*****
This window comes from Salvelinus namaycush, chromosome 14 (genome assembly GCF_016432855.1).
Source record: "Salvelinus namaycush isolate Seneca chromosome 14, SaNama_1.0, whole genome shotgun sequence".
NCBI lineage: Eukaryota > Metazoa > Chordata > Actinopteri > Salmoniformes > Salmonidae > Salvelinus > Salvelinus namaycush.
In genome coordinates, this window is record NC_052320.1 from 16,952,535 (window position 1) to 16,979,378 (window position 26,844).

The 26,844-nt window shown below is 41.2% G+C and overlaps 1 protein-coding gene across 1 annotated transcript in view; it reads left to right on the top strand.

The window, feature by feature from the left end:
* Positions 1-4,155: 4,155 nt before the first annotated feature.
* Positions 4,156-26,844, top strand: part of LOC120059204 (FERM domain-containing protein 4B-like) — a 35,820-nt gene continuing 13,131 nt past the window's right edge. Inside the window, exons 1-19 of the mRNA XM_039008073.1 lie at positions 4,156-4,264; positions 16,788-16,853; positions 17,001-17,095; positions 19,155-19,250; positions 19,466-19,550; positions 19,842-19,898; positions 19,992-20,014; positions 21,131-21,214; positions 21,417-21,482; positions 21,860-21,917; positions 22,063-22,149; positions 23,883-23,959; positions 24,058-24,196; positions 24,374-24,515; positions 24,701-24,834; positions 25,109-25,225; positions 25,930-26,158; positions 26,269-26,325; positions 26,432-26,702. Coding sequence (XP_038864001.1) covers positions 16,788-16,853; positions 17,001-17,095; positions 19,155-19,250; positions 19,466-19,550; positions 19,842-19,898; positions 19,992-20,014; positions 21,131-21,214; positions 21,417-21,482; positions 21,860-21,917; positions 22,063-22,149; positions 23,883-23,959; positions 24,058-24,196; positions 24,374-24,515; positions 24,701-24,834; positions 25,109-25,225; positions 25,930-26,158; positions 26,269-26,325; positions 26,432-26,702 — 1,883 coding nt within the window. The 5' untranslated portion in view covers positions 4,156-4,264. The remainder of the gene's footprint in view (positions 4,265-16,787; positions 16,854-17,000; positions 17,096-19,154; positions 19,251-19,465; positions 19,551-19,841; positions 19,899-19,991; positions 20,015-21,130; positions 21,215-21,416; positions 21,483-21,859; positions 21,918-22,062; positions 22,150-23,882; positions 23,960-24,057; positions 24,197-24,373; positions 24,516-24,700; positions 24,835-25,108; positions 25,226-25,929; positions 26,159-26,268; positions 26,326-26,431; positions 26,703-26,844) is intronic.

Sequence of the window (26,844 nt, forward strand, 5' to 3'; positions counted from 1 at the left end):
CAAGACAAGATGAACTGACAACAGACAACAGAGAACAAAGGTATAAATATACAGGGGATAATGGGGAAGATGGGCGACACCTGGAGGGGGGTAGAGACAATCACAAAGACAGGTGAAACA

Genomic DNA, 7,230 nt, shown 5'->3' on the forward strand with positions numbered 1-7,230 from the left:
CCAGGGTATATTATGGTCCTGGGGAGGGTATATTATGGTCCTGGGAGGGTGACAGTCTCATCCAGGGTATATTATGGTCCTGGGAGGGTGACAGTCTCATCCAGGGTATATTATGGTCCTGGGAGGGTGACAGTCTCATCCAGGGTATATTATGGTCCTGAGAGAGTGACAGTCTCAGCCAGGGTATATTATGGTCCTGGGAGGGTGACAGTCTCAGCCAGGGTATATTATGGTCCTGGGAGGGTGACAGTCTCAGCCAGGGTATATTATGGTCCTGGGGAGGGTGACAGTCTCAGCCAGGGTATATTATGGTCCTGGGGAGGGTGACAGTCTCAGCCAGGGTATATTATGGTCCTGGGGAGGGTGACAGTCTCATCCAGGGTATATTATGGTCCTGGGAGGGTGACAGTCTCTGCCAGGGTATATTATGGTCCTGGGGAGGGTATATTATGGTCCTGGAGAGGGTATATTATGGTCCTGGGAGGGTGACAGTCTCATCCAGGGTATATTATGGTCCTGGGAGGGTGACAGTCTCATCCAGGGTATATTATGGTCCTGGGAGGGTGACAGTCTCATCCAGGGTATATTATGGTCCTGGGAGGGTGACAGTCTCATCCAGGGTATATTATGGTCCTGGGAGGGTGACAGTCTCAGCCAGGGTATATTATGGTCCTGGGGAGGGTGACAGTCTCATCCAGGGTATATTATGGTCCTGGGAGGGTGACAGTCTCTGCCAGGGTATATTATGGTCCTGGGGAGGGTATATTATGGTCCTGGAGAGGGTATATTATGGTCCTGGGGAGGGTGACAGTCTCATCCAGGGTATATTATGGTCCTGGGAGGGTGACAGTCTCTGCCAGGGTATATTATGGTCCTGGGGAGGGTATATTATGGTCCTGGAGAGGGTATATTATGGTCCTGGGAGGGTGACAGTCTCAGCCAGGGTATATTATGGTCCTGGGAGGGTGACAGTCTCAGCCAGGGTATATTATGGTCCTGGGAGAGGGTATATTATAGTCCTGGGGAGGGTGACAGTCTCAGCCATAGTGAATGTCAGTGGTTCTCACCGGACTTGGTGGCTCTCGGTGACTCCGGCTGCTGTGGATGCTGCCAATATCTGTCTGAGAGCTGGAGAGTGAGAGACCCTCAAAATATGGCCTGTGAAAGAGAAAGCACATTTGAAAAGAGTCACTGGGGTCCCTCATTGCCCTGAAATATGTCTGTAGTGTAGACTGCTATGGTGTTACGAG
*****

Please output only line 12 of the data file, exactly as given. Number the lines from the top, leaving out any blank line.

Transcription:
CCAGGGTATATTATGGTCCTGGGGAGGGTATATTATGGTCCTGGGAGGGTGACAGTCTCATCCAGGGTATATTATGGTCCTGGGAGGGTGACAGTCTCATCCAGGGTATATTATGGTCCTGGGAGGGTGACAGTCTCATCCAGGGTATATTATGGTCCTGAGAGAGTGACAGTCTCAGCCAGGGTATATTATGGTCCTGGGAGGGTGACAGTCTCAGCCAGGGTATATTATGGTCCTGGGAGGGTGACAGTCTCAGCCAGGGTATATTATGGTCCTGGGGAGGGTGACAGTCTCAGCCAGGGTATATTATGGTCCTGGGGAGGGTGACAGTCTCAGCCAGGGTATATTATGGTCCTGGGGAGGGTGACAGTCTCATCCAGGGTATATTATGGTCCTGGGAGGGTGACAGTCTCTGCCAGGGTATATTATGGTCCTGGGGAGGGTATATTATGGTCCTGGAGAGGGTATATTATGGTCCTGGGAGGGTGACAGTCTCATCCAGGGTATATTATGGTCCTGGGAGGGTGACAGTCTCATCCAGGGTATATTATGGTCCTGGGAGGGTGACAGTCTCATCCAGGGTATATTATGGTCCTGGGAGGGTGACAGTCTCATCCAGGGTATATTATGGTCCTGGGAGGGTGACAGTCTCAGCCAGGGTATATTATGGTCCTGGGGAGGGTGACAGTCTCATCCAGGGTATATTATGGTCCTGGGAGGGTGACAGTCTCTGCCAGGGTATATTATGGTCCTGGGGAGGGTATATTATGGTCCTGGAGAGGGTATATTATGGTCCTGGGGAGGGTGACAGTCTCATCCAGGGTATATTATGGTCCTGGGAGGGTGACAGTCTCTGCCAGGGTATATTATGGTCCTGGGGAGGGTATATTATGGTCCTGGAGAGGGTATATTATGGTCCTGGGAGGGTGACAGTCTCAGCCAGGGTATATTATGGTCCTGGGAGGGTGACAGTCTCAGCCAGGGTATATTATGGTCCTGGGAGAGGGTATATTATAGTCCTGGGGAGGGTGACAGTCTCAGCCATAGTGAATGTCAGTGGTTCTCACCGGACTTGGTGGCTCTCGGTGACTCCGGCTGCTGTGGATGCTGCCAATATCTGTCTGAGAGCTGGAGAGTGAGAGACCCTCAAAATATGGCCTGTGAAAGAGAAAGCACATTTGAAAAGAGTCACTGGGGTCCCTCATTGCCCTGAAATATGTCTGTAGTGTAGACTGCTATGGTGTTACGAG